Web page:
If you’re one of the many American merchants who currently accepts credit cards, you’re probably aware that things are changing, slowly but surely. Chip cards are already used as a matter of course in many other countries around the world, and though the U.S. has been late to get on the EMV bandwagon, the switch to chip-and-pin technology is now fully underway. As of October 1st, 2015, merchants are now liable for any fraudulent activity that occurs as a result of non-EMV-compliant hardware. The new credit card technology is referred to as EMV because Europay, MasterCard, and Visa, among other brands, are on the council that is overseeing the switch and setting the standard. The new standard calls for chip-based payment cards and terminals to be universally compatible wherever you happen to be in the world.
For those of you who haven’t yet updated your hardware to accommodate chipped cards, it’s time for you to do some serious thinking. You need to get new equipment – that’s a given – but you should also take the time to learn more about the way the new credit cards work. The following are three of the more important things you should know if you want to be truly ready for the ‘chip and dip’ revolution.
What Is Chip Technology?Chip cards (sometimes called smartcards) look essentially much like any other credit or debit cards, and the average consumer won’t notice much of a difference in the transaction process. However, unlike traditional cards, these cards are embedded with tiny microchips which add an additional layer of fraud and counterfeit protection to the card. The new cards will still have magnetic stripes, at least for the time being, so you technically can continue to process payments with the same old equipment you’ve been using for years. But by refusing to upgrade your hardware (so that it can read the new chip cards and make use of additional security measures), you are taking on responsibility for any fraud that might have otherwise been prevented with the new technology.
How Do The Chip Cards Work?Not surprisingly, given the natural human inclination for corny word play, some have coined the term ‘chip and dip’ to refer to this new form of technology, which entails partially inserting the card into the terminal so the chip on the front can be scanned. The card must remain in the terminal for the entire transaction.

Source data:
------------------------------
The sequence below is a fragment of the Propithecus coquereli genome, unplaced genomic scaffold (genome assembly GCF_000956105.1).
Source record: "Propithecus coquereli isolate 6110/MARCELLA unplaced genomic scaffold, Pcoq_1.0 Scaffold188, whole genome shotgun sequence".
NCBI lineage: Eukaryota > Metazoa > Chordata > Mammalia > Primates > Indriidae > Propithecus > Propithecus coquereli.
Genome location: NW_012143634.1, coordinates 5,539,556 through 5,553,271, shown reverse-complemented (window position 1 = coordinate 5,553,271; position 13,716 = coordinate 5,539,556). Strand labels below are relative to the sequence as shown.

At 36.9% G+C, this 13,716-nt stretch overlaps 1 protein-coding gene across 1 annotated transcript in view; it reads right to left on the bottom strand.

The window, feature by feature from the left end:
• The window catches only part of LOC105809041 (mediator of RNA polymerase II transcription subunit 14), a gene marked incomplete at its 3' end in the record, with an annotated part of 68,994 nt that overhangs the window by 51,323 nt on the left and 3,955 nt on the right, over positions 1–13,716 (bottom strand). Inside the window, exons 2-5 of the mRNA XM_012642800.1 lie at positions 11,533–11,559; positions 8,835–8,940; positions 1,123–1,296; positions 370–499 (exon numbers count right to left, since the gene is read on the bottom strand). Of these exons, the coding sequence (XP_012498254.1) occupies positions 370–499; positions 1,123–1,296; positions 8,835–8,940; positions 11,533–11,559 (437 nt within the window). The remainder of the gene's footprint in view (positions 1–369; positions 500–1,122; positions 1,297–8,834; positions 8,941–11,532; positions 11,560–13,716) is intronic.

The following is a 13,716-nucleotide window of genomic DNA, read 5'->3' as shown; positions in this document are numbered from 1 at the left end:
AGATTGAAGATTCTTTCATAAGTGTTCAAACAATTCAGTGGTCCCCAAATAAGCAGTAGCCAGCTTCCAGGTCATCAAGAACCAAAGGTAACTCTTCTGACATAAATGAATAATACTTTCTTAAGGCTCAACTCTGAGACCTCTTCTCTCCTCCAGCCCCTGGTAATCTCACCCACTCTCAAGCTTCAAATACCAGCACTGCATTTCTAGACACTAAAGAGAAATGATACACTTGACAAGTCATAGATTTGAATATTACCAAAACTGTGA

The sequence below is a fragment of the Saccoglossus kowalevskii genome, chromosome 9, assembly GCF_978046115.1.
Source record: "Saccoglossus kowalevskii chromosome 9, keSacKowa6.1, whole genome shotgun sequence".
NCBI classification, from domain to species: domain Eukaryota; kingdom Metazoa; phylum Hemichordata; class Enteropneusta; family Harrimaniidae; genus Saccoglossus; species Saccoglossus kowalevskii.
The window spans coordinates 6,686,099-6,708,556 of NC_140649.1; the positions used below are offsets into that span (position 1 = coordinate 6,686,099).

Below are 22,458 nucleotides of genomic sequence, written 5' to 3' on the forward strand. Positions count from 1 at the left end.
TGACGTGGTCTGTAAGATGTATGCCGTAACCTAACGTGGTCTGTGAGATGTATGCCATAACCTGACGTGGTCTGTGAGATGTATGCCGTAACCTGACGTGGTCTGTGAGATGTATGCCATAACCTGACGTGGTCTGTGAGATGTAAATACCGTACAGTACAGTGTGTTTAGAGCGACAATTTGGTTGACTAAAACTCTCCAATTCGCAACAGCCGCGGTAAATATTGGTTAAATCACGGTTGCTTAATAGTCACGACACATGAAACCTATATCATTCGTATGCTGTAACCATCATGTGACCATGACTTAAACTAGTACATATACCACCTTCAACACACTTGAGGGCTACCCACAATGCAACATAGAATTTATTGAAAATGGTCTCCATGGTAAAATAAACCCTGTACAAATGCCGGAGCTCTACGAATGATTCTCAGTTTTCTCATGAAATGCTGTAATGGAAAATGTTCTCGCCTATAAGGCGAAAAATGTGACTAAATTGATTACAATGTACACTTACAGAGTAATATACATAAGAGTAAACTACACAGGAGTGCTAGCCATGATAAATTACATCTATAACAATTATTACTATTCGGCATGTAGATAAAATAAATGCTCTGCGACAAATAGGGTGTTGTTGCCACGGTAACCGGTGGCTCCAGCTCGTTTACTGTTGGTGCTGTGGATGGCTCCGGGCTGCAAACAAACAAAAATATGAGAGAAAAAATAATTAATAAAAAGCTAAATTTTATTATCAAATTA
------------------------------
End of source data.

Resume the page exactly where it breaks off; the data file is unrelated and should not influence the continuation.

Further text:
Chip-based payment transactions depend on a microprocessor which is embedded in the credit card; this tiny chip is able to connect and communicate in a unique way with EMV-enabled POS terminals. When one of the new chipped cards is “dipped,” the embedded microchip generates a one-time, completely original authorization code. Since the authentication only works once, the information is essentially useless to any would-be thieves.
What Must a Merchant Do?The short answer is stop, think, and act as quickly as possible. Though EMV compliance isn’t mandatory just yet, all merchants who accept credit card payments would be remiss to not at least carefully consider the risk-reward ratio involved in purchasing new equipment. For many, if even one large fraudulent transaction was prevented, then the machine pays for itself. The official deadline to implement EMV chip readers was on October 1st of this year, and merchants who have not yet purchased new, compliant hardware may be held liable for fraud committed at their stores. This is the eleventh hour. You should upgrade now, or risk losing money taken in from any fraudulent chip card transactions.
Yes, the shift is inconvenient, and you may have to shell out extra money for new hardware, but rest assured that you’ll be much better off after doing so. Moreover, customers will appreciate the higher level of security you’re providing and feel a lot more confident about using their new cards at your establishment. If you want more details on the subject, this link contains some in-depth info on chip and pin cards.
Like I said before, the old, standard credit cards with only magnetic stripes will still work just fine, and the new chip cards will all be equipped with magnetic stripes as well. But if you continue to process credit cards using the old technology, you are putting yourself at high risk for fraud liability. Sure, you can get away with swiping – for now – but if you want to keep your business (and your reputation) intact, you need to change, and quickly. Shoppers in the United States have already begun to receive new chip and pin cards from their banks, and it would be prudent to buy equipment that can accept these cards as soon as possible.
SummaryLet me reiterate: experts are adamant that embracing and implementing EMV technology isn’t an option, it’s a necessity. If you are one of the many business owners who missed the Oct. 1st deadline, you are already at risk. By not conforming, you face fees for fraudulent activities associated with transactions in your store or business. Upgrading should be a top priority.